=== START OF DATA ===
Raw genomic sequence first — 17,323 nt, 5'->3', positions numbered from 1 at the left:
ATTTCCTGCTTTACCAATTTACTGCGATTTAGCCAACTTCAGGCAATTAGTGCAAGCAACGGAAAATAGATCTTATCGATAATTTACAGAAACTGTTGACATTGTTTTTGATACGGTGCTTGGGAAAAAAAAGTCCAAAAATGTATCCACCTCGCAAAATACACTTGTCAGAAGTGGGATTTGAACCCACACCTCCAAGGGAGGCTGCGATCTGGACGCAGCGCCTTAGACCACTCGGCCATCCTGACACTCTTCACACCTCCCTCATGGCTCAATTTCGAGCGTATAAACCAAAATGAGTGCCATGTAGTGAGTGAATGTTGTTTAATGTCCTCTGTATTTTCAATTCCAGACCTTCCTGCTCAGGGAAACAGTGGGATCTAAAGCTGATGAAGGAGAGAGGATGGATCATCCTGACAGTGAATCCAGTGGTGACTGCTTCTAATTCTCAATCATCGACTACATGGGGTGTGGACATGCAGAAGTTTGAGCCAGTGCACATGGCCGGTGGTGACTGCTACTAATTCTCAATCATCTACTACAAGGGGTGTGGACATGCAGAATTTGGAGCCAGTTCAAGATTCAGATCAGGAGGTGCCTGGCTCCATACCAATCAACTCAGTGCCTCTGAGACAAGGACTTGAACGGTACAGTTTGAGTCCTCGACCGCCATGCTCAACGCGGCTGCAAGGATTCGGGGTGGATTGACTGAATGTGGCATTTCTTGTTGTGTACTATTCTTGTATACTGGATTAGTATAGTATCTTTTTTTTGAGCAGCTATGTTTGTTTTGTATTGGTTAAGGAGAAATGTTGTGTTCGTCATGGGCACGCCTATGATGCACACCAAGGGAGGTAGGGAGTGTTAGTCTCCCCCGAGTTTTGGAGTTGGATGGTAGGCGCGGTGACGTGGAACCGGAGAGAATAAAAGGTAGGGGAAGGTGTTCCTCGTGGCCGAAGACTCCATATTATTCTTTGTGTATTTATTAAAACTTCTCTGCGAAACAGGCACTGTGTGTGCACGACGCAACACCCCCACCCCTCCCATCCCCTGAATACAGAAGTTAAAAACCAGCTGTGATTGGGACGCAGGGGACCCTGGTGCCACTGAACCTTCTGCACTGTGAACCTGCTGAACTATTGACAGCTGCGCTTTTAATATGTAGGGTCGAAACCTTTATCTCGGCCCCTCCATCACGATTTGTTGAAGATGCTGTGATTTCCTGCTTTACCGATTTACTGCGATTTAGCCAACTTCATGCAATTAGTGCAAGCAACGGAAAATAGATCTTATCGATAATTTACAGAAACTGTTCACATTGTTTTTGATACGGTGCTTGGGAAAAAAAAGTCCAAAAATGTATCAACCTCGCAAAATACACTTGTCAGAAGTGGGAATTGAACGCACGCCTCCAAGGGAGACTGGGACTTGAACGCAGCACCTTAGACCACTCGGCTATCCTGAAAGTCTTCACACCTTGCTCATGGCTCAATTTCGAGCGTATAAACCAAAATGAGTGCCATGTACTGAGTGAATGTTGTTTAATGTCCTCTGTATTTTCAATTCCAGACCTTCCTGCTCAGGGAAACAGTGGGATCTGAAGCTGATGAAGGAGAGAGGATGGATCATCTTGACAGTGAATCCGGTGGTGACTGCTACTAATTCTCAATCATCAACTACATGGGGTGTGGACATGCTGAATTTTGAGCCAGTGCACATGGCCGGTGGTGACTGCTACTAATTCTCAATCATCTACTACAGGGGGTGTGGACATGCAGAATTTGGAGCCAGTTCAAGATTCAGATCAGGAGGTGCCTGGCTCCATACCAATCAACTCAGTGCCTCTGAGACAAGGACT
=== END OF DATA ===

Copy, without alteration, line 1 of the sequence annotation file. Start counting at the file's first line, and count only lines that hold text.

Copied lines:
Raw genomic sequence first — 17,323 nt, 5'->3', positions numbered from 1 at the left: